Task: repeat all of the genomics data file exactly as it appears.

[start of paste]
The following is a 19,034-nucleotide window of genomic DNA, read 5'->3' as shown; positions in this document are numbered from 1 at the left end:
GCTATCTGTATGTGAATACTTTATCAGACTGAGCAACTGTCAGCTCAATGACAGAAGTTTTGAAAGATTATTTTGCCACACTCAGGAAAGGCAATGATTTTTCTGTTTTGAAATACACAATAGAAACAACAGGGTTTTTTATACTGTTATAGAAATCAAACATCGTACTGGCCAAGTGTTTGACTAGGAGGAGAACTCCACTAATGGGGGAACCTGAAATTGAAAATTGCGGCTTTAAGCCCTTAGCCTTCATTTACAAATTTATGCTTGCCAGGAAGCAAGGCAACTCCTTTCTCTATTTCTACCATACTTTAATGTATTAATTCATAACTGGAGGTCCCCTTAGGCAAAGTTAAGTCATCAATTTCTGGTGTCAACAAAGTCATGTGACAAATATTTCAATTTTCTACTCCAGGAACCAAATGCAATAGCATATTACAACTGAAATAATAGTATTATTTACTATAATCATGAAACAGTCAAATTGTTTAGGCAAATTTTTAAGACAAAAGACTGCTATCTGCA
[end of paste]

The following is a 19,034-nucleotide window of genomic DNA, read 5'->3' as shown; positions in this document are numbered from 1 at the left end:
GCTATCTGTATGTGAATACTTTATCAGACTGAGCAACTGTCAGCTCAATGACAGAAGTTTTGAAAGATTATTTTGCCACACTCAGGAAAGGCAATGATTTTTCTGTTTTGAAATACACAATAGAAACAACAGGGTTTTTTATACTGTTATAGAAATCAAACATCGTACTGGCCAAGTGTTTGACTAGGAGGAGAACTCCACTAATGGGGGAACCTGAAATTGAAAATTGCGGCTTTAAGCCCTTAGCCTTCATTTACAAATTTATGCTTGCCAGGAAGCAAGGCAACTCCTTTCTCTATTTCTACCATACTTTAATGTATTAATTCATAACTGGAGGTCCCCTTAGGCAAAGTTAAGTCATCAATTTCTGGTGTCAACAAAGTCATGTGACAAATATTTCAATTTTCTACTCCAGGAACCAAATGCAATAGCATATTACAACTGAAATAATAGTATTATTTACTATAATCATGAAACAGTCAAATTGTTTAGGCAAATTTTTAAGACAAAAGACTGCTATCTGCA